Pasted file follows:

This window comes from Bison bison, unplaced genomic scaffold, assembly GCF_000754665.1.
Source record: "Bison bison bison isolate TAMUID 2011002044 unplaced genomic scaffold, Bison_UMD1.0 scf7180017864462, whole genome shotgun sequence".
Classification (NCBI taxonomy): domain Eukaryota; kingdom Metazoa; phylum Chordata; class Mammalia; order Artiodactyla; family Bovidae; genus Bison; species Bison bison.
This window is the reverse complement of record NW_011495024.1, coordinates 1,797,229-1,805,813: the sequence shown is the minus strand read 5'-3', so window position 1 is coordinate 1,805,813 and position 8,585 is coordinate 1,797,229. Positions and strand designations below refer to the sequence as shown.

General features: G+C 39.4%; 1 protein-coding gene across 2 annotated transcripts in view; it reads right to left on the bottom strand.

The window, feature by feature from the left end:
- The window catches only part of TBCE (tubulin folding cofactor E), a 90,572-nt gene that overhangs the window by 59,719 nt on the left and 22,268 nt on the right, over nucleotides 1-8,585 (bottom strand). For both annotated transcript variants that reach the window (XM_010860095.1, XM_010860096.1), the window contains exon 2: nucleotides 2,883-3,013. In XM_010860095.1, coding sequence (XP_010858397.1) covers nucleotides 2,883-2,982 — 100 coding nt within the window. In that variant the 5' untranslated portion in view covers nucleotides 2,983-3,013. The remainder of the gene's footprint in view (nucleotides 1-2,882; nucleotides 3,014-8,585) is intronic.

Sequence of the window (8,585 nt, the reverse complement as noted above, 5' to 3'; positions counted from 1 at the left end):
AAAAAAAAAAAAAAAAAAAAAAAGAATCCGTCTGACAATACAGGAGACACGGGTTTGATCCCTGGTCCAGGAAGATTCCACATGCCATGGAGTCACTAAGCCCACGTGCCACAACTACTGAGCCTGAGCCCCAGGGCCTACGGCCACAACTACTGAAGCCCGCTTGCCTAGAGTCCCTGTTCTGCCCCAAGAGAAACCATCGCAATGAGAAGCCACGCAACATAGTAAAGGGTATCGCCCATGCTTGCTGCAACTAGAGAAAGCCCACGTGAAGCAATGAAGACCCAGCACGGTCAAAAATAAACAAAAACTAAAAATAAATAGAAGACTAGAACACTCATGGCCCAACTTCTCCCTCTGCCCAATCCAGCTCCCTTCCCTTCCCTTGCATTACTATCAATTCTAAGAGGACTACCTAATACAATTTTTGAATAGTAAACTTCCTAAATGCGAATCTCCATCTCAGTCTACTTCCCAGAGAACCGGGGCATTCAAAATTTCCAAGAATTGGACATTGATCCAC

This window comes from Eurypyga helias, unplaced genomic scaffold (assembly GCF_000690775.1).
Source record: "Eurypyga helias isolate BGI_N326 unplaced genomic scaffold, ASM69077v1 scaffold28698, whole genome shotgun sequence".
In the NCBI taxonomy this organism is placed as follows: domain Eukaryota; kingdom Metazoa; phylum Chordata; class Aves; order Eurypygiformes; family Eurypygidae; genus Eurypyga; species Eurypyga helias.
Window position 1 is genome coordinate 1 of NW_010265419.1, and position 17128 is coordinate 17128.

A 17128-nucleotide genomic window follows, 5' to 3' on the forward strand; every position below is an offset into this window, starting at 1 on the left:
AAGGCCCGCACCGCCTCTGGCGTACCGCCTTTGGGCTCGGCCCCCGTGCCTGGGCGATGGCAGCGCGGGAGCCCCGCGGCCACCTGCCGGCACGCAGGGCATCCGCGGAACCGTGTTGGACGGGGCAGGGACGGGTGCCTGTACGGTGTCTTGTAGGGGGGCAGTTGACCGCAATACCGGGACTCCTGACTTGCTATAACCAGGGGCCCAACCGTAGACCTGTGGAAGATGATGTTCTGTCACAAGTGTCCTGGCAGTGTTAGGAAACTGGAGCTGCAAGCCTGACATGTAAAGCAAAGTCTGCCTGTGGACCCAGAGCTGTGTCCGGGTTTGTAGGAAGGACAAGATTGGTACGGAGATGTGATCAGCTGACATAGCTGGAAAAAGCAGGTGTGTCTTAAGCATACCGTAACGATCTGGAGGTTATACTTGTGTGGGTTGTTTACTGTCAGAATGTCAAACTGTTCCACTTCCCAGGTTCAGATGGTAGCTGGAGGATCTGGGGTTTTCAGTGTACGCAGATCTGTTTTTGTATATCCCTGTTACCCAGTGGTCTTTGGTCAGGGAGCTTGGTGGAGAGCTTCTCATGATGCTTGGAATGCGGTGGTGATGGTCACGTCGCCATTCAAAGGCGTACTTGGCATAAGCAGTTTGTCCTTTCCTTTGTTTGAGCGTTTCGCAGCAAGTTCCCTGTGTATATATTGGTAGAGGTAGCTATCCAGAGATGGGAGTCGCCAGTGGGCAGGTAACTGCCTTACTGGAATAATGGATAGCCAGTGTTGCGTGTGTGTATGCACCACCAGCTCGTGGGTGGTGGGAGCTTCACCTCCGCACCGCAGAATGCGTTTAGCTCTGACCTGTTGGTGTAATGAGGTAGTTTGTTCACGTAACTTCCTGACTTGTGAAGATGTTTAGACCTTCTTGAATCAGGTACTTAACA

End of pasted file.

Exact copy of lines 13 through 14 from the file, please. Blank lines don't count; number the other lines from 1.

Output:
Window position 1 is genome coordinate 1 of NW_010265419.1, and position 17128 is coordinate 17128.

A 17128-nucleotide genomic window follows, 5' to 3' on the forward strand; every position below is an offset into this window, starting at 1 on the left: